On Sat, Feb 13, 2021 at 01:04 AM, Gene wrote:
It's [object navigation] something I think that is best learned by mostly examples, having someone do something rather than by a lot of description.-
Something upon which we're in complete agreement.
I actually think this is true of all things screen reader related for first-time users of a screen reader. Descriptions of what to do and what happens are so much less effective than hands-on experience with trying something and seeing what happens, or doesn't happen.
The welcome message for the group includes the following, "Like all screen readers, it is a tool for accessing something else, and really serves no other purpose. Its function as an accessibility tool is, of course, its reason for being." It's impossible to discuss a screen reader and its functions meaningfully without direct reference to what you're actually trying to access with it, as that's the only way that screen reader commands come into use. It's just so much easier to apply to real world examples of things being accessed.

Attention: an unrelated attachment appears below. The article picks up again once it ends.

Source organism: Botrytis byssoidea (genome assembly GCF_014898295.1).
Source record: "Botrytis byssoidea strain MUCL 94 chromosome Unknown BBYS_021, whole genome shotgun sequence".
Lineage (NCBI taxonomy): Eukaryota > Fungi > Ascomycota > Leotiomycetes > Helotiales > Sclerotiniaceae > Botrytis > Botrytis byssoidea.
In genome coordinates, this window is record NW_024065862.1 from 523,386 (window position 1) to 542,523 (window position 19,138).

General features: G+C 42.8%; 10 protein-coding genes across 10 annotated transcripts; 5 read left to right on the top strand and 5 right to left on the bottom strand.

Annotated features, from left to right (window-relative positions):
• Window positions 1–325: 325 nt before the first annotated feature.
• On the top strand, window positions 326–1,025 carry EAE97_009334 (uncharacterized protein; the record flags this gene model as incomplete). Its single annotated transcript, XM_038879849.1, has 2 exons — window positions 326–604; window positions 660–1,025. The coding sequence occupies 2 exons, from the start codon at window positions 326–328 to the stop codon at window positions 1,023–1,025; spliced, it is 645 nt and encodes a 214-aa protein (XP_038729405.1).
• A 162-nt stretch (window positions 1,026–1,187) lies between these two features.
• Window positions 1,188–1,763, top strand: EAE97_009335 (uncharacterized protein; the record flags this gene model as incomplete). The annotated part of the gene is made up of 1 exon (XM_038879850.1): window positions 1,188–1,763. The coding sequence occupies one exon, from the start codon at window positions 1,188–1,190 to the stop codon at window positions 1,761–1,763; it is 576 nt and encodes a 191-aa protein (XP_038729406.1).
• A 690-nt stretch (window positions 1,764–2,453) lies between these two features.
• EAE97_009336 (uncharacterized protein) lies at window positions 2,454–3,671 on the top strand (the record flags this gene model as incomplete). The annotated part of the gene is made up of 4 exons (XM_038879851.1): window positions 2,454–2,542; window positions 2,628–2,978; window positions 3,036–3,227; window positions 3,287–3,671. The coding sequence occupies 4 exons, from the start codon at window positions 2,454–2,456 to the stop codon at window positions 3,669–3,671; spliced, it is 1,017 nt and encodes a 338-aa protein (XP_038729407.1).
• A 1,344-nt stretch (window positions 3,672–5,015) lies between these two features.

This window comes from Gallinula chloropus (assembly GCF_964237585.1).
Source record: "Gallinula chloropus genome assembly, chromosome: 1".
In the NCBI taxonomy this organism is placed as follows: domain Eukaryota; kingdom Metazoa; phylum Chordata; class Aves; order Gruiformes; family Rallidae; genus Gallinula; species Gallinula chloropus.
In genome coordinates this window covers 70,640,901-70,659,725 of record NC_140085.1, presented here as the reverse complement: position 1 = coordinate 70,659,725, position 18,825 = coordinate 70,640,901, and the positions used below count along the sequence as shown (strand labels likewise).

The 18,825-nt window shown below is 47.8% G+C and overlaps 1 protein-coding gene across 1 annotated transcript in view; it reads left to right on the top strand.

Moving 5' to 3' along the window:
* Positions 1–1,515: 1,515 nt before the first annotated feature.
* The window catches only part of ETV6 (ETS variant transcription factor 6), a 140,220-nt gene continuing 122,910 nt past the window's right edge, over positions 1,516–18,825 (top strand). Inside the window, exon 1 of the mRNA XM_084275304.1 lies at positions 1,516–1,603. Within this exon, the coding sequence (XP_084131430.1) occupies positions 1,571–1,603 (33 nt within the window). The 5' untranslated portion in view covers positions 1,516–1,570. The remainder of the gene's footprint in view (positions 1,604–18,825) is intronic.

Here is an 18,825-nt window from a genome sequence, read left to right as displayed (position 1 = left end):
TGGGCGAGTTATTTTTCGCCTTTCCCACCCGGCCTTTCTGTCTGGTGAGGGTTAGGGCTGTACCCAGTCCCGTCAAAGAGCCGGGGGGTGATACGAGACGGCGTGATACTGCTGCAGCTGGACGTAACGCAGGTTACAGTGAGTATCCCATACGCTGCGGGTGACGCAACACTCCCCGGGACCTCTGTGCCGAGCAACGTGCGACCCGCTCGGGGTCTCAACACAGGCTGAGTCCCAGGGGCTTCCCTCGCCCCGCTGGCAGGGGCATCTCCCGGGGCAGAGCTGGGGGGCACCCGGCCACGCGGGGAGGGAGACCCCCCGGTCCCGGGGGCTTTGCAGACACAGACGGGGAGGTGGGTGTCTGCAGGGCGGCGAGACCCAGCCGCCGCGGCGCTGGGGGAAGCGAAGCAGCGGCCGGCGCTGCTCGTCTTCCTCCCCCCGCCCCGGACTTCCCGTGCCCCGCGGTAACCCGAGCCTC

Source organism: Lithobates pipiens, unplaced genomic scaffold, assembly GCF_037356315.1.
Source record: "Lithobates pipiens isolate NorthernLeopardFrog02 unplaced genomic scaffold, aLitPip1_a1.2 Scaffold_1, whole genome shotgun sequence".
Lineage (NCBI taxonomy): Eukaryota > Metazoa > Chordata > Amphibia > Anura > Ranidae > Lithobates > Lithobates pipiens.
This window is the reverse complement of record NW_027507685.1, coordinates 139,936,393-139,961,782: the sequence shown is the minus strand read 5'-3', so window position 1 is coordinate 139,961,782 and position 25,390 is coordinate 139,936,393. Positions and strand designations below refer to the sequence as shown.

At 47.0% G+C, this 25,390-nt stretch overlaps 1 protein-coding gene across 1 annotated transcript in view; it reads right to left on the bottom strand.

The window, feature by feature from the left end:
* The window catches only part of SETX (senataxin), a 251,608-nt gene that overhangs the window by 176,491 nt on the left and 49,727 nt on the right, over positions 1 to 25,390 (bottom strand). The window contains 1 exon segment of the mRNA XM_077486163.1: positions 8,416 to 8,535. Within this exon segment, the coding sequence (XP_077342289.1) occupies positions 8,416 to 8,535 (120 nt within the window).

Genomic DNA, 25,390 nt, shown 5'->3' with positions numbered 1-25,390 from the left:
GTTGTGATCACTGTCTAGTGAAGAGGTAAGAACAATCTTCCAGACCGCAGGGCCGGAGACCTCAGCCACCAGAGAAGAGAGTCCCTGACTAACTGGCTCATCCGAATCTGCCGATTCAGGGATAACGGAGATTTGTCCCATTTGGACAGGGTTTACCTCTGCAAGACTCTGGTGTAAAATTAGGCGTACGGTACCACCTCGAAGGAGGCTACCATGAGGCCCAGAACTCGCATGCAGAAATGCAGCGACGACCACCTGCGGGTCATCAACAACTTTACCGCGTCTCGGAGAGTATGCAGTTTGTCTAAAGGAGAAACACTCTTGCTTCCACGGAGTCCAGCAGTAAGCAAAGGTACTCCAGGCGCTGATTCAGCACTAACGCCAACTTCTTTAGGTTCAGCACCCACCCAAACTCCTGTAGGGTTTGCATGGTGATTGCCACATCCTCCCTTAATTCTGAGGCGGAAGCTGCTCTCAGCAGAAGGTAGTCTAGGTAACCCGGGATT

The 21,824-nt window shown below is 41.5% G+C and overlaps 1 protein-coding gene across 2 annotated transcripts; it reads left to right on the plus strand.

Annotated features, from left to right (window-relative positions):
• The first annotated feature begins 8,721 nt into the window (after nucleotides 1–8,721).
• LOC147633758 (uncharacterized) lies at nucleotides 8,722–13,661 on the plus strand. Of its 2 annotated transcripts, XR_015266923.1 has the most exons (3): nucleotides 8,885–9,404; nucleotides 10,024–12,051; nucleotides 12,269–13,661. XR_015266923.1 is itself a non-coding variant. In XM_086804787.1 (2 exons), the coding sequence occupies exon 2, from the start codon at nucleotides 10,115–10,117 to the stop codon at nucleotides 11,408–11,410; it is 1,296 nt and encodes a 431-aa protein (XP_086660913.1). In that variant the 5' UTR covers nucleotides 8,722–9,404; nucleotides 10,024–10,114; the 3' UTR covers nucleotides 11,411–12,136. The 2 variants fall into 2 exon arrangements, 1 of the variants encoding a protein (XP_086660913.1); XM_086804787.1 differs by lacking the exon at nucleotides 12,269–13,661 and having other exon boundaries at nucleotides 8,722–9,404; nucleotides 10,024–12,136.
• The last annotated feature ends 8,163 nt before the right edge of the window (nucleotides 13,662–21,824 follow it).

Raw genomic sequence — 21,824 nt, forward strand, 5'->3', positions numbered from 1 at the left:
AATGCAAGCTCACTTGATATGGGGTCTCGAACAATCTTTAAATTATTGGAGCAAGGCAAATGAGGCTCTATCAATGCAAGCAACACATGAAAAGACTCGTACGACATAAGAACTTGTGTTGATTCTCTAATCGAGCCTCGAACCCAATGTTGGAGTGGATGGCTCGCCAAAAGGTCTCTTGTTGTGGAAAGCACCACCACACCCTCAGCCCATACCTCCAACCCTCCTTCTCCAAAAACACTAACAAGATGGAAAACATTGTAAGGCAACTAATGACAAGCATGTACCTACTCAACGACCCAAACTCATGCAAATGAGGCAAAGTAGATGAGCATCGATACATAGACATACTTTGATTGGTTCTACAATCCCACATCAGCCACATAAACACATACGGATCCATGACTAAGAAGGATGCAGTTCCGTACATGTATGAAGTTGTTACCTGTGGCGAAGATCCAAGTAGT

But we have also discussed, and I believe agreed, that it's also important that one develop the habit of knowing in one's own mind what's a Windows command, versus an NVDA command (or other screen reader command), and an application program command. That definitely makes things easier if and when you start working with another screen reader, as neither Windows or application program commands change regardless of the screen reader in use.
Brian - Windows 10 Pro, 64-Bit, Version 20H2, Build 19042
Any idiot can face a crisis. It's the day-to-day living that wears you out.
~ Anton Chekhov